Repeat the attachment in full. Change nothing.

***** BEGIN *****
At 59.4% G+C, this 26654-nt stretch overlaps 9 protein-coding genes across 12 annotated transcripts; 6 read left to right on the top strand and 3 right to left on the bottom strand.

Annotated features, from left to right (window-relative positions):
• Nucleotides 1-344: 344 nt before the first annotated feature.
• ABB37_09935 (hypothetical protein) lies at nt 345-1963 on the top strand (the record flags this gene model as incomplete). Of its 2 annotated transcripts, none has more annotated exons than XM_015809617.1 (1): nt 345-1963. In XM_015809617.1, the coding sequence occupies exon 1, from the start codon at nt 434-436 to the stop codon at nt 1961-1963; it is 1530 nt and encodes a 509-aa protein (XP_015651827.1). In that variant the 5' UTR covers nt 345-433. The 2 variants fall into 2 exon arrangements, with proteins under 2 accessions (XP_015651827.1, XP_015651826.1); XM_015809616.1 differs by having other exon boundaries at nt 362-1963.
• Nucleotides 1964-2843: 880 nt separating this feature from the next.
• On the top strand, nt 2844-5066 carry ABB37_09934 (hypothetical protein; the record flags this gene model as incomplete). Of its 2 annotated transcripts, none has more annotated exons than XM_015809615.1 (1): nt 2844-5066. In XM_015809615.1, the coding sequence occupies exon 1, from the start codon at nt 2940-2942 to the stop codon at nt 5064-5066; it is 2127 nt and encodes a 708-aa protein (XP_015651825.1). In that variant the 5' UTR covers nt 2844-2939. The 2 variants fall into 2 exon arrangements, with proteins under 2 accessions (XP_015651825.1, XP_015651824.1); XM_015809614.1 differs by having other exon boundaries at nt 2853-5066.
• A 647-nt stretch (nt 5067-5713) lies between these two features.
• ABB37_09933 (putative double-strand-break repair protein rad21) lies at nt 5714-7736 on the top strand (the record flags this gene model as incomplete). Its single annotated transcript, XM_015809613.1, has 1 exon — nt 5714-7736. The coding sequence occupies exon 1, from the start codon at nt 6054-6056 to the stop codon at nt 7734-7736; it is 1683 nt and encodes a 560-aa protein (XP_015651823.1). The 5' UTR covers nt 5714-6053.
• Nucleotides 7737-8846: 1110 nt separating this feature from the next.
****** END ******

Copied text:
At 59.4% G+C, this 26654-nt stretch overlaps 9 protein-coding genes across 12 annotated transcripts; 6 read left to right on the top strand and 3 right to left on the bottom strand.

Annotated features, from left to right (window-relative positions):
• Nucleotides 1-344: 344 nt before the first annotated feature.
• ABB37_09935 (hypothetical protein) lies at nt 345-1963 on the top strand (the record flags this gene model as incomplete). Of its 2 annotated transcripts, none has more annotated exons than XM_015809617.1 (1): nt 345-1963. In XM_015809617.1, the coding sequence occupies exon 1, from the start codon at nt 434-436 to the stop codon at nt 1961-1963; it is 1530 nt and encodes a 509-aa protein (XP_015651827.1). In that variant the 5' UTR covers nt 345-433. The 2 variants fall into 2 exon arrangements, with proteins under 2 accessions (XP_015651827.1, XP_015651826.1); XM_015809616.1 differs by having other exon boundaries at nt 362-1963.
• Nucleotides 1964-2843: 880 nt separating this feature from the next.
• On the top strand, nt 2844-5066 carry ABB37_09934 (hypothetical protein; the record flags this gene model as incomplete). Of its 2 annotated transcripts, none has more annotated exons than XM_015809615.1 (1): nt 2844-5066. In XM_015809615.1, the coding sequence occupies exon 1, from the start codon at nt 2940-2942 to the stop codon at nt 5064-5066; it is 2127 nt and encodes a 708-aa protein (XP_015651825.1). In that variant the 5' UTR covers nt 2844-2939. The 2 variants fall into 2 exon arrangements, with proteins under 2 accessions (XP_015651825.1, XP_015651824.1); XM_015809614.1 differs by having other exon boundaries at nt 2853-5066.
• A 647-nt stretch (nt 5067-5713) lies between these two features.
• ABB37_09933 (putative double-strand-break repair protein rad21) lies at nt 5714-7736 on the top strand (the record flags this gene model as incomplete). Its single annotated transcript, XM_015809613.1, has 1 exon — nt 5714-7736. The coding sequence occupies exon 1, from the start codon at nt 6054-6056 to the stop codon at nt 7734-7736; it is 1683 nt and encodes a 560-aa protein (XP_015651823.1). The 5' UTR covers nt 5714-6053.
• Nucleotides 7737-8846: 1110 nt separating this feature from the next.